I have questions in regards to this article http://www.csicop.org/si/show/science_and_pseudoscience_in_adult_nutrition_research_and_practice/ Credibility: What expertise does the author...

I have questions in regards to this article


Credibility: What expertise does the author have on this topic?

Audience: Who is the intended audience?

Message: What is the thesis, controlling idea, or message of the selection?

Supporting Details: List at least three supporting arguments the author uses to support his/her thesis.

Purpose: What does the author want the audience to do, think, or feel?

Point of view: What values, beliefs, and views are stated in the selection? What values, beliefs, and views are implied in the selection?

Bias: How fair is this presentation? Does it use techniques such as exaggeration, emotion, distortion, or selective evidence?

Documentation: Are sources clearly documented? Is it easy to distinguish between the developer’s views and factual information?

Generalizations and conclusions: Are generalizations and conclusions supported by reliable evidence?

Rhetorical and/or visual techniques: What specific rhetorical or visual techniques does the developer use (e.g. imagery, hyperbole, analogy, rhetorical questions, straw arguments, sarcasm, anecdote, repetition)?

Expert Answers
booboosmoosh eNotes educator| Certified Educator

[eNotes editors can only answer one question per posting. For additional questions, please post them separately.]

This answer focuses on the thesis statement that the author presents in his article, "Science and Pseudoscience in Adult Nutrition Research and Practice" by Reynold Spector (June 2009).

Looking at the opening of the article and the many aspects the author is addressing regarding nutrition throughout the piece, I believe the thesis statement is found at the very beginning:

In recent years, nutrition research and practice have lagged behind many other biological and medical fields. In part, this lag is due to many pseudoscientific beliefs and practices mistakenly regarded as being based on scientific methods.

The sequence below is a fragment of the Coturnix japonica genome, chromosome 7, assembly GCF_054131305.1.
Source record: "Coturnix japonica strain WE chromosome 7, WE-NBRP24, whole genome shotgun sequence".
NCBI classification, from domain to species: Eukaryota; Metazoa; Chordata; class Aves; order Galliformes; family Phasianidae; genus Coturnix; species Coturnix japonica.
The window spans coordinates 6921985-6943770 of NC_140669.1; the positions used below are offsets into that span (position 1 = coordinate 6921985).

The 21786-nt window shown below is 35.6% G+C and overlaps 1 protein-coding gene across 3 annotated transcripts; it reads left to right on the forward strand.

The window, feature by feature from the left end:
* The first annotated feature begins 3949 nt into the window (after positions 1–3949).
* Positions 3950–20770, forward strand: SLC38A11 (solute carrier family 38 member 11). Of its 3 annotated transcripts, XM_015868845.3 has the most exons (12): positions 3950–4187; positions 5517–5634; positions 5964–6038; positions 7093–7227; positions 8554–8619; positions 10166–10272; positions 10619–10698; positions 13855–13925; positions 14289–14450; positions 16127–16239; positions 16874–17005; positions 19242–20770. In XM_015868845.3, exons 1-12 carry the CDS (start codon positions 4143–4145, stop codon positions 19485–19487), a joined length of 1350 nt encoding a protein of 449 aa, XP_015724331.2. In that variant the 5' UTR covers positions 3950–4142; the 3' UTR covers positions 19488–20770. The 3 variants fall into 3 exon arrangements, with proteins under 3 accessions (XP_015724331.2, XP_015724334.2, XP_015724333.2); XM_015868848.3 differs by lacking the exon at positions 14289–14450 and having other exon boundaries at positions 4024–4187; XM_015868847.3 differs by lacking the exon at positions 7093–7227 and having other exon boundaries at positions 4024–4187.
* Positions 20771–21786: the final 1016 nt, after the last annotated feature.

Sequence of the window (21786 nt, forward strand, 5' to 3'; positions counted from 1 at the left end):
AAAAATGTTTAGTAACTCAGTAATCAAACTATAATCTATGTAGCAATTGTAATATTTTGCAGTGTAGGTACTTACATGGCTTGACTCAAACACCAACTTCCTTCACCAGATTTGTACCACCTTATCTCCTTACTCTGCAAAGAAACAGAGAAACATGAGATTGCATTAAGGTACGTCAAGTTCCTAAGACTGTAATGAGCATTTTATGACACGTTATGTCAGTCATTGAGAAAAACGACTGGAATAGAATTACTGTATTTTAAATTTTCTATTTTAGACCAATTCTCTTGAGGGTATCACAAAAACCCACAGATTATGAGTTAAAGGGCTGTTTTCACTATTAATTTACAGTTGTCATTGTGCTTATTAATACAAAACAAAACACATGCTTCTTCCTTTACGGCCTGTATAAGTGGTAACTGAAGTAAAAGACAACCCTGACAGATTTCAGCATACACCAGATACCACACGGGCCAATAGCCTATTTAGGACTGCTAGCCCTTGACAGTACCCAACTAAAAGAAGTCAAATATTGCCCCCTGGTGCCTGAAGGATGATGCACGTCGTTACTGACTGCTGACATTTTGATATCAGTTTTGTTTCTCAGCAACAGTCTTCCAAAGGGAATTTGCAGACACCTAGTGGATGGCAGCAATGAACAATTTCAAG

By studying this opening, as well as information that follows, this author is presenting a concept that addresses the acceptance of beliefs and practices that are not based upon scientific method, but are unsubstantiated, incomplete and/or perhaps dangerous. The use of the word "pseudoscientific" provides a focal point for the article.

The freedictionary.com defines pseudoscientific as:

A theory, methodology, or practice that is considered to be without scientific foundation.

The use of this word indicates that every item questioned by the author does not have scientific proof to support it, and therefore, knowledge passed around about it should be suspect. This would then address "fad" diets, "miracle cures" and new-found "natural" materials that promise nutritional and health improvements.

Pseudoscience is defined as:

...a claim, belief, or practice which is presented as scientific, but which does not adhere to a valid scientific method, lacks supporting evidence or plausibility, cannot be reliably tested, or otherwise lacks scientific status. Pseudoscience is often characterized by the use of vague, exaggerated or unprovable claims, an over-reliance on confirmation rather than rigorous attempts at refutation, a lack of openness to evaluation by other experts, and a general absence of systematic processes to rationally develop theories.

The author's concern, then, as reflected in his thesis statement, is the difference between:

Distinguishing scientific facts and theories from pseudoscientific beliefs...

One problem faced by the "philosophers of science" and "members of the scientific community" is that they cannot come to a consensus as to what criteria can be used to tell the difference between pseudoscience and non-mainstream science.

After presenting his thesis statement, the author goes on to discuss the meaning of "nutrition," presents questions about the body, and addresses the use of opinions and confusing data as if it were scientifically supported, which is not the case. Everything that follows the thesis statement will proceed to return again and again to the idea at the beginning of the article that the world of "nutrition" is made up of too many unknown factors, and supported with unreliable information.

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